Top 10 Vegetable Gardening Tips for New & Experienced Gardeners
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I love vegetable gardening, and as always, some years are better than others (to wit: my ongoing trials with growing potatoes). I started helping my Grandpa and my parents grow veggies as soon as I was old enough to start playing in the dirt.
So with the confidence that comes from *cough* several years of experience *cough*... here are my top 10 vegetable gardening tips for new and experienced gardeners.
Veggie Gardening Tips
Have you ever gotten out to the garden with all your tools, seed packets, and whatnot, only to realize you have no way to measure how far apart different plants or rows should be? Save yourself a trip back to the house (and the muddy carpets that will inevitably follow). Use some old paint and mark feet and inches on a hoe or spade handle so you always have a ruler handy.
Some plants love to be planted together, and others will just about ruin each other (e.g., don't plant beans near onions). Check out Carrots Love Tomatoes for the scoop on companion planting.
When you prune your roses or prickly berry bushes, bring a pair of BBQ tongs with you. Use the tongs to hold the cane with one hand while you prune with the other. Safe and painless!
Not every bug you see in the garden is bad. In fact, the ugly ones are usually the best! Learn about how to keep the bad bugs out of your garden.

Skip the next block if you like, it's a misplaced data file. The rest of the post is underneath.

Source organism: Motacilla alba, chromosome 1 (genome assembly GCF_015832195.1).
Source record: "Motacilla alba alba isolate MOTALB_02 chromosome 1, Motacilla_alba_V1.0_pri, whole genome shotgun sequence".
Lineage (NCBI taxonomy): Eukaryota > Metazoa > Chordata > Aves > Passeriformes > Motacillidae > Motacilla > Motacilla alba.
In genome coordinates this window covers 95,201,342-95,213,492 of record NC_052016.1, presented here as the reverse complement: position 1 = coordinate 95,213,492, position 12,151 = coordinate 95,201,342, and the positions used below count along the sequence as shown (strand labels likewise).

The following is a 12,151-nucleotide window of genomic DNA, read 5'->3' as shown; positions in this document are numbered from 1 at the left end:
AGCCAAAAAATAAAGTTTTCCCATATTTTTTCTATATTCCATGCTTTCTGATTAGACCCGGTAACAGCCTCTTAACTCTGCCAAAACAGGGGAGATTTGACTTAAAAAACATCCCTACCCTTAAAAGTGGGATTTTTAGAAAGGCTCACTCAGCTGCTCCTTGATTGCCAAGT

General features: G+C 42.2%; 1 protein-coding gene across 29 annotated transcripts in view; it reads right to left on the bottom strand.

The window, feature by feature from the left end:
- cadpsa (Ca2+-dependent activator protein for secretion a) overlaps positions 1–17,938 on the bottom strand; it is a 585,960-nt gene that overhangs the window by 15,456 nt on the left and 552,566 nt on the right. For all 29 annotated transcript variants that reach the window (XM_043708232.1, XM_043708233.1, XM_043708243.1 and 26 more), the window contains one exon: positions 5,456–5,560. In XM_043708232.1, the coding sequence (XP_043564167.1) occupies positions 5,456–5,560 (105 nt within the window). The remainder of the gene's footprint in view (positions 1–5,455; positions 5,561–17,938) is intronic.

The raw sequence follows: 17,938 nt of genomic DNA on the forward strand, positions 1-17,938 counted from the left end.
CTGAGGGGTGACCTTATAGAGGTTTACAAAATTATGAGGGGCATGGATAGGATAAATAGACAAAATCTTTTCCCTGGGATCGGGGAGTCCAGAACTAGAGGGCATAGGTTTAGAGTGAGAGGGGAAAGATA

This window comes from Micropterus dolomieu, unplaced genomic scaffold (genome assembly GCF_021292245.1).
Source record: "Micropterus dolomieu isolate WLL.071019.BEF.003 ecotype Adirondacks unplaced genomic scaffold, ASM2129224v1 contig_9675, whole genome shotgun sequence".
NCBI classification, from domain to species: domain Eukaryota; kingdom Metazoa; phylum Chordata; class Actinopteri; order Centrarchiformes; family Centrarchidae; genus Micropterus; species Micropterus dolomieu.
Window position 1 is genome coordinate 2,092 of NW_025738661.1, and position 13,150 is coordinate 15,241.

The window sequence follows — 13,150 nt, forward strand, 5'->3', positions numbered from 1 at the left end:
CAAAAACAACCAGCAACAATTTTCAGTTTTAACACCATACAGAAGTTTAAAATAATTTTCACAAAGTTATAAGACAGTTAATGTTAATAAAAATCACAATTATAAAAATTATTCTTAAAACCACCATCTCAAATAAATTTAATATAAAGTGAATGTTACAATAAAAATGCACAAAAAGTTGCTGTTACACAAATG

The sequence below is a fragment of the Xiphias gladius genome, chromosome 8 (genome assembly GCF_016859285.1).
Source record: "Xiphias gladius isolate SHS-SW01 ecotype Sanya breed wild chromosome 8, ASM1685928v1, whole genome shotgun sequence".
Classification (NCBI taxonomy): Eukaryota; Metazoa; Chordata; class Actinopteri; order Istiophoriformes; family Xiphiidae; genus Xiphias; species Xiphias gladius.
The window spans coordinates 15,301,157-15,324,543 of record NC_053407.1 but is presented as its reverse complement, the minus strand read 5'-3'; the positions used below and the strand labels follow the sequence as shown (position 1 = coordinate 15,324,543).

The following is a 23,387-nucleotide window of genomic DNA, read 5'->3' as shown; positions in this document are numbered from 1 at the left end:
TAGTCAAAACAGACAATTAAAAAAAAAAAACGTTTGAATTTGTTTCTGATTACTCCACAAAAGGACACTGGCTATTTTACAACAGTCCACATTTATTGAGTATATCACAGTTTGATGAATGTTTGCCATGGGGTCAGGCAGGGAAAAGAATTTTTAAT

Save time and space in your backyard by putting worms in your compost bin. The compost will process quicker and the worms will love it (especially if you’re like me and the compost never gets hot enough to hurt ‘em). You won’t end up with pure worm castings, but your compost will be pretty doggone great. This is the compost bin I have and it's fantastic.
If you have lots of weeding or planting to do, wear thin medical gloves instead of regular gardening gloves. You’ll have better control without the bulky fabric of gardening gloves, and your hands will stay clean.
Do you have old fingernail polish that should have never touched your fingers in the first place? Check the dark recesses of your bathroom cabinets for those obnoxious 80s neon pinks and 90s blue polishes…you know they’re in there. Now that you’ve found them, paint the handles of your gardening tools with an assortment of these unique colors so you can spot the tools when you leave them in the dirt.
This tip comes from Farmer Fred Hoffman, a Lifetime Master Gardener and host of the KFBK Garden Show on Sunday mornings. (Can I tell you how geeked I was when I saw an email from THE Farmer Fred in my inbox? Wowzers!)
Need to upright a small plant in a hurry? Use cuttings from tree prunings as small stakes. Cuttings from fruit tree prunings work best, I have found, simply because they provide consistently straight wood. Cut them about 12 inches long, about the thickness of a pencil. These are especially handy when young, quick growing cherry tomato plants get too big for their greenhouse britches.
If you’re one of those lawn fertilizing people (learn why I don’t use fertilizer), the grass probably goes crazy in the summer. Help prevent grass clipping buildup on the underside of your mower by coating the underside with car wax.
Save your toilet paper tubes, cut them in half, and sink them into the ground before planting your seeds. The tubes become a little protective “fort” to keep the cutworms away.
What else can you think of? Share your gardening tips in the comments!
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Companion Planting Chart
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